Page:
A Lesson in Latte Art at Dublin’s Coffee and Tea Festival

Doodles of the sunrise over Alfama, scrawled sketches of the Eiffel Tower… my Travel Edits notebooks are filled with scraps of paper and half-finished drawings scribbled onto the back of old airline tickets. You might describe their style as ‘fluid’, but in all my travels, I’ve never considered ditching good old fashioned paper for a canvass of coffee or throwing away my pen for a pitcher of milk.

Until this weekend. On Saturday I got to try out my coffee drawing skills during a latte art demonstration at Dublin’s Coffee & Tea Festival 2015. With the baristas from Butler’s Café on Liffey Street and Joe’s Café in Arnotts on hand what could possibly go wrong?

The lesson kicked off with the experts showcasing their amazing creative talents. A swish here, a flick there and within seconds there were monkeys, roses, bears and tulips crowning the freshly brewed cups of coffee. And then it was my turn.

Latte Art 101

We were given the option of three designs to recreate. Armed with a cup of latte and a small pitcher of milk, I went for a simple heart shape.

Following the advice from the earlier demonstration, I started by holding the milk pitcher close to the top of the cup and adding a little milk from the same spot.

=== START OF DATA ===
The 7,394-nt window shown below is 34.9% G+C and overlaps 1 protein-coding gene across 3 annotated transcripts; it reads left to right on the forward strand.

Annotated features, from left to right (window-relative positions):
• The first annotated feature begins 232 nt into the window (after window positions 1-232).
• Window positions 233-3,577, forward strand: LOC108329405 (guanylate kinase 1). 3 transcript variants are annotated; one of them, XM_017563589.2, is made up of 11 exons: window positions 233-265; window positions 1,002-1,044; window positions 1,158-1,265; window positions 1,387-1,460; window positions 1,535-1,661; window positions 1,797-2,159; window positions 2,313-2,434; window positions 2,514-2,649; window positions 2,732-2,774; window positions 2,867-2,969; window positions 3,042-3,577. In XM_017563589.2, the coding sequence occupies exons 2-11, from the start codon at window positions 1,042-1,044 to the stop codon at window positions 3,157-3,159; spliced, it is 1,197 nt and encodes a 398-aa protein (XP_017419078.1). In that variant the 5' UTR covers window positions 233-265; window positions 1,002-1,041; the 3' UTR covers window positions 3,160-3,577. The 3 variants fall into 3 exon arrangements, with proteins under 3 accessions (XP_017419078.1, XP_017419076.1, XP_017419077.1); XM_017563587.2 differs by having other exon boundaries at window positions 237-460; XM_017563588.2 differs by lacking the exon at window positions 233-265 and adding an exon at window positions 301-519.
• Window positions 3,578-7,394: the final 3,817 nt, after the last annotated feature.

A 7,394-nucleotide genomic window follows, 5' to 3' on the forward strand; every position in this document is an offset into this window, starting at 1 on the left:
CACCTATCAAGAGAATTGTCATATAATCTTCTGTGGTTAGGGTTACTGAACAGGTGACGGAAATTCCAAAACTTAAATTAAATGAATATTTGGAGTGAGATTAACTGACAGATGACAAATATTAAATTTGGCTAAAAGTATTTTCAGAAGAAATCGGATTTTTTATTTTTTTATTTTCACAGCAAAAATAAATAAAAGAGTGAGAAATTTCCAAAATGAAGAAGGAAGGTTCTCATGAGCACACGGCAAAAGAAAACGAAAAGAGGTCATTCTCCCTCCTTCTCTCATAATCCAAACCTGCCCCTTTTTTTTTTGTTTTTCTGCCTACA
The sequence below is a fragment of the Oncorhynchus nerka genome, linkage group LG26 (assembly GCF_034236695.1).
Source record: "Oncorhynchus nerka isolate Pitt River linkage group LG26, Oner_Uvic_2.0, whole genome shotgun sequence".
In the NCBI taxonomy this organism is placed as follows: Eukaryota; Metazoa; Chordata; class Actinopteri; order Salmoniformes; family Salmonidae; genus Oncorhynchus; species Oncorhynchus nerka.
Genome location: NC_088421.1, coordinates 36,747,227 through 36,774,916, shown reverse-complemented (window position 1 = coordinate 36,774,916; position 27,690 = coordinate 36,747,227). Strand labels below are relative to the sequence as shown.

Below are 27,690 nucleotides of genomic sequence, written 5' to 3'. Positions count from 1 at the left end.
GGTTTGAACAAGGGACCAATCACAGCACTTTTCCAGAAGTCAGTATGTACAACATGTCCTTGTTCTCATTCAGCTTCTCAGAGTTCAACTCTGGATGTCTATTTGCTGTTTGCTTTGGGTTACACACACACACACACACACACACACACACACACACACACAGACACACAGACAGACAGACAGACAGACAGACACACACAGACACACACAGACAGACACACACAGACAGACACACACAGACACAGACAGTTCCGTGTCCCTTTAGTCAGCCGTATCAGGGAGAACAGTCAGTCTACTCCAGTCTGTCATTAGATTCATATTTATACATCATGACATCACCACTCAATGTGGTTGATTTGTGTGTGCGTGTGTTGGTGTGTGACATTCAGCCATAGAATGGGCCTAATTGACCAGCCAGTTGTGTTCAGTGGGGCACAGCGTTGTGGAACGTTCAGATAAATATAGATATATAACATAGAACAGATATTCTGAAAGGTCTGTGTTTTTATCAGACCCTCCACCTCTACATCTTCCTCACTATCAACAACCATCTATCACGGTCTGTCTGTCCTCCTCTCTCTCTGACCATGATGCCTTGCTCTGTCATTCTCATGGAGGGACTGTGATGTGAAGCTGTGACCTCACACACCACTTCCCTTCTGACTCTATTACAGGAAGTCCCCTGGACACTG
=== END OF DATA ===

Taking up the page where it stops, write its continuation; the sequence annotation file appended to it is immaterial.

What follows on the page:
Next, I raised the pitcher an inch or two away from the cup and tilted the milk in a circular motion around the cup – moving the pitcher only, not the cup.

Continuing to hold the milk pitcher in the same spot, I tilted the pitcher back and forth to make a circle. Lastly, when almost all of the milk was poured, I pulled the pitcher back upright to put the final touch to the design.

Ta-da: My not-too-shabby attempts at latte art…

coffee-art-collage

Five Elephant Coffee

The Coffee and Tea Festival drew speakers from all over the world, including Patric Rolf from Five Elephant Roastery and Cake Shop in Berlin.

Patric explained the special science behind the roasting process, from visiting the coffee plantation in Guatemala to the tasting stage and how every little step of this journey impacts the overall flavour of their coffee.

It was clear from Patric’s presentation that he lives and breathes coffee and his passion had taken him all over the world, including Kenya, Ethiopia, El Salvador and Guatemala. Inspiring stuff!

patric-rolf-collage

Mrs Doyle’s Tea

One of my favourite stalls (and stories) from the festival was Mrs Doyle’s Tea. The business originally started out life as a fundraising initiative for UNICEF at The Electric Picnic, Ireland’s biggest music festival.

Borrowing their name from Father Ted’s beloved housekeeper (and infamous tea pusher), the company is going from strength to strength. With blends with names like “happy tea”, “dreamy tea” and “hangover tea”, it didn’t take one “go on” of encouragement to try their delicious herbal offerings.

mrs-doyles-tea1

If you’re curious to sample a quirky brew for yourself, Mrs Doyle has her very own tea shop online where you can order classic and special varieties. Check it out – MrsDoylesTea.co.uk.

About the author: Fiona Hilliard is a popular Irish travel blogger and owner of Travel Edits where she shares her travel stories from around Ireland and beyond.

0
0

0 Comments

Leave a reply

Your email address will not be published. Required fields are marked *

*